North Norfolk in Breach for sponsor tag
A weather sponsor tag on North Norfolk Radio has been found in Breach of the broadcasting code for misleading listeners, after a rival complained.
The tag, which had been broadcast 87 times each week since 5 September 2011, stated: “Weather with Anglia Mowers – the only dedicated garden machinery dealer in North Norfolk.”
However, North Norfolk Garden Machinery – a competitor of the sponsor – contested the claim, saying there were at least five such dealers in North Norfolk.
The tag had been cleared by the Radio Advertising Clearance Centre, based on information supplied by the client. But Ofcom said RACC’s clearance of the sponsorship credit had expired, and that central copy clearance was not required, as neither the sponsor nor the products it sold were ‘special category’ advertising.
The station’s owner at the time, Tindle Radio, said Anglia Mowers described the history of its business to them and listed 10 garden machinery suppliers based in North Norfolk, each of which it claimed sold “garden machinery alongside other products.”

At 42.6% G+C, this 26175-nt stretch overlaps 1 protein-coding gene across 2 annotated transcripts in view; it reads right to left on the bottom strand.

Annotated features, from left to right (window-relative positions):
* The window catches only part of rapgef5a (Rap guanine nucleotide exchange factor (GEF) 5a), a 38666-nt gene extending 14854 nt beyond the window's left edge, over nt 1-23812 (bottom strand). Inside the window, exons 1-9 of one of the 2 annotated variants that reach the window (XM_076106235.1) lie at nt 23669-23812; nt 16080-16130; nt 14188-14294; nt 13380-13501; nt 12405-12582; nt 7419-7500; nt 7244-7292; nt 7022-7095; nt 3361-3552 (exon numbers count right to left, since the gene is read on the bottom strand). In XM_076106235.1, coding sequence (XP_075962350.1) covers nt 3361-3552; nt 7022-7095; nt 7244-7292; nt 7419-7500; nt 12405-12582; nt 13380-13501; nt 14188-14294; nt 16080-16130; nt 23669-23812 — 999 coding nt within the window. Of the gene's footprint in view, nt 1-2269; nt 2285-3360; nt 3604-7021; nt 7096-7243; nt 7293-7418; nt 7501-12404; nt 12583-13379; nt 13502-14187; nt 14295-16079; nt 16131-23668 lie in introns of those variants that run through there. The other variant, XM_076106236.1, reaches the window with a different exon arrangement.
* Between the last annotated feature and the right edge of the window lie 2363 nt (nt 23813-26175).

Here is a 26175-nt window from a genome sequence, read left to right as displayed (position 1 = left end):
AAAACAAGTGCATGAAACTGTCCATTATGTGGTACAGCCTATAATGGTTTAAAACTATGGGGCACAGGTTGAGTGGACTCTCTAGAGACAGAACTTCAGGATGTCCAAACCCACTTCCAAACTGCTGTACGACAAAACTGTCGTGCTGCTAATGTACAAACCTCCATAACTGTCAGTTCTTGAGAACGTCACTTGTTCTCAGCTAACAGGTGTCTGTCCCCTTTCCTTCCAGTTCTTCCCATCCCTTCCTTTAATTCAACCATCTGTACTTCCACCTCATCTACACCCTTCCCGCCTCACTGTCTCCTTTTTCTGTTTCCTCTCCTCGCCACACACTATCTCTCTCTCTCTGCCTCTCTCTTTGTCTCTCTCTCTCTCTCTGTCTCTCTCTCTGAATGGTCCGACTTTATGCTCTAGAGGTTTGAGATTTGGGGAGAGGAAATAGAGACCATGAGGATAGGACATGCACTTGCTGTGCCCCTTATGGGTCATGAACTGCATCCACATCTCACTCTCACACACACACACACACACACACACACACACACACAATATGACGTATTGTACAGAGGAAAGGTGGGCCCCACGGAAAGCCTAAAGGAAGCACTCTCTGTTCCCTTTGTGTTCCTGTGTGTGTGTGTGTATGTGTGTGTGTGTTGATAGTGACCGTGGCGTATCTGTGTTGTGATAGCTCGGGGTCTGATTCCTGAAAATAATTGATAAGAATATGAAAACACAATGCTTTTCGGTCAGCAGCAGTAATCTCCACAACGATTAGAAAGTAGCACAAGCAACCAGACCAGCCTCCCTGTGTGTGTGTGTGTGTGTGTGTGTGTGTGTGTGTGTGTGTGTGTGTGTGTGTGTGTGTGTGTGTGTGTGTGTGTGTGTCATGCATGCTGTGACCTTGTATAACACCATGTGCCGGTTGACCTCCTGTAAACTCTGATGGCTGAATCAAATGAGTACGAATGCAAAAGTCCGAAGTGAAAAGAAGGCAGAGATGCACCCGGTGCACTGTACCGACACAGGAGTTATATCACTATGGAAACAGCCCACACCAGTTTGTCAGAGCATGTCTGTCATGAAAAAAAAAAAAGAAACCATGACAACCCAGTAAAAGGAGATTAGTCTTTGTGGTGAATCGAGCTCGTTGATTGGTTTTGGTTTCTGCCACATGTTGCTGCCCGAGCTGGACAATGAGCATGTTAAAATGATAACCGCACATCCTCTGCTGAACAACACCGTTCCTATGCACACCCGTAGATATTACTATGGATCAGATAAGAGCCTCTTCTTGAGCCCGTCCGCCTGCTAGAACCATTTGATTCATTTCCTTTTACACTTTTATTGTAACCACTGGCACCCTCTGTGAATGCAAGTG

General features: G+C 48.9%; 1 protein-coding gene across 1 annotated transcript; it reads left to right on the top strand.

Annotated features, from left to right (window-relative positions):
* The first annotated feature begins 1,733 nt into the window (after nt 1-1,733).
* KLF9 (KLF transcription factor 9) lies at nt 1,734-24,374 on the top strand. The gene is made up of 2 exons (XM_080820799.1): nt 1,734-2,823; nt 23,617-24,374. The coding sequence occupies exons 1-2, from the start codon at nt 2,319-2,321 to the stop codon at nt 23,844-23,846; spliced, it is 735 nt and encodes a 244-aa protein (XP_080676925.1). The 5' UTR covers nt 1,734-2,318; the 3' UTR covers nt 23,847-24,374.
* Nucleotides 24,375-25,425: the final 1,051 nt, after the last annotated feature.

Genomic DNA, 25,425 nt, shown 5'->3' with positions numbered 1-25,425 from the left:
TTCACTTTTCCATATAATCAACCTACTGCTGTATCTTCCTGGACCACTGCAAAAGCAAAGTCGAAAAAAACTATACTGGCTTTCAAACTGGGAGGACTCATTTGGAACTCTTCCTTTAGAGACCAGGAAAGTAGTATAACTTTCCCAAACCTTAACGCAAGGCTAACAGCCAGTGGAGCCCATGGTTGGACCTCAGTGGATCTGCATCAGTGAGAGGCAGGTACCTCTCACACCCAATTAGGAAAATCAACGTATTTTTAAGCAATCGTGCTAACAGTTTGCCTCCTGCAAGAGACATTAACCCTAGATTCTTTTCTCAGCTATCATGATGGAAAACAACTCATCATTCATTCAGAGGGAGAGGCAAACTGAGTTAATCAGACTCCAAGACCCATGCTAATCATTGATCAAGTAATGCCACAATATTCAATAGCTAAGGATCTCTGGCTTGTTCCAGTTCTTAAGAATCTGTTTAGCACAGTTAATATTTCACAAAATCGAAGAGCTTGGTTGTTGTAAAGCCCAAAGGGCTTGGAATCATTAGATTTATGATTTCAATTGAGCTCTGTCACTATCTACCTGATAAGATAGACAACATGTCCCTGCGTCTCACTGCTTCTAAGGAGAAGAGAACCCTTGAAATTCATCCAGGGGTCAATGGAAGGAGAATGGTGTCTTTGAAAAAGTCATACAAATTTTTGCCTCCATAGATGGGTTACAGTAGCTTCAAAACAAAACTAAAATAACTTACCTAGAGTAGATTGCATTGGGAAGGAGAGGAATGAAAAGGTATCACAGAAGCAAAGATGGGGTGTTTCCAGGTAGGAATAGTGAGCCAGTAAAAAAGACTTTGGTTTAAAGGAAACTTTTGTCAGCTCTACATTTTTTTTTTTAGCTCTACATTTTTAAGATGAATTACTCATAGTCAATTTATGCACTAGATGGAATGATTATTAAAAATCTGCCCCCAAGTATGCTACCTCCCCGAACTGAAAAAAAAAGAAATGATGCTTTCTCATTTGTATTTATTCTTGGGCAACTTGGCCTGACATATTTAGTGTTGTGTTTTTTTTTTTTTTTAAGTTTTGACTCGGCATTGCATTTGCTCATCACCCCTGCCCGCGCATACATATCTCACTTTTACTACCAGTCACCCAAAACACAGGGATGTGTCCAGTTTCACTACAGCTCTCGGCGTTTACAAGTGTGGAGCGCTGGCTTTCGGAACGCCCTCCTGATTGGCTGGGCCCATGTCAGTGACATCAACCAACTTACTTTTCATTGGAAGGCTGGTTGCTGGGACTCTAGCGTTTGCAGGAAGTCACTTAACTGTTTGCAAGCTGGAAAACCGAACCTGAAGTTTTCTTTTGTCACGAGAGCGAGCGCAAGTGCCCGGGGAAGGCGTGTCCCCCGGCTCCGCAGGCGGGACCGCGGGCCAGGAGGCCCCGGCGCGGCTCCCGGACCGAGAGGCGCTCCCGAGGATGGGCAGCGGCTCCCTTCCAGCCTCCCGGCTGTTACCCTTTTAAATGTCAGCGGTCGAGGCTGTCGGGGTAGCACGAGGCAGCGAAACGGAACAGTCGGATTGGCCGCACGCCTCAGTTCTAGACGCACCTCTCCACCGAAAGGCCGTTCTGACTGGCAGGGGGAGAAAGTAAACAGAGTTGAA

It described North Norfolk Garden Machinery (the complainant) as a “Garden Machinery & Mobility Centre” and provided a photograph of a small roadside billboard that pointed to and advertised what appeared to Ofcom to be two businesses: “North Norfolk’s Garden Machinery” and “Holt Mobility Centre”.
Tindle, the client and the RACC each appeared to consider that the claim, “Anglia Mowers – the only dedicated garden machinery dealer in North Norfolk”, told listeners that Anglia Mowers was the only dealer in North Norfolk that dealt solely in garden machinery.
Ofcom disagreed, saying in this instance, the word “dedicated” could have been understood to mean a level of expertise and/or service on the part of Anglia Mowers and that the sponsorship credit failed to clarify precisely how the sponsor was different from them.
The regulator said the sponsorship credit attempted to convey a comparison with unidentified competitors, but failed to clarify precisely what any difference was.
“We consider this created an ambiguity that was likely to mislead listeners and the sponsorship credit was therefore in breach,” Ofcom ruled.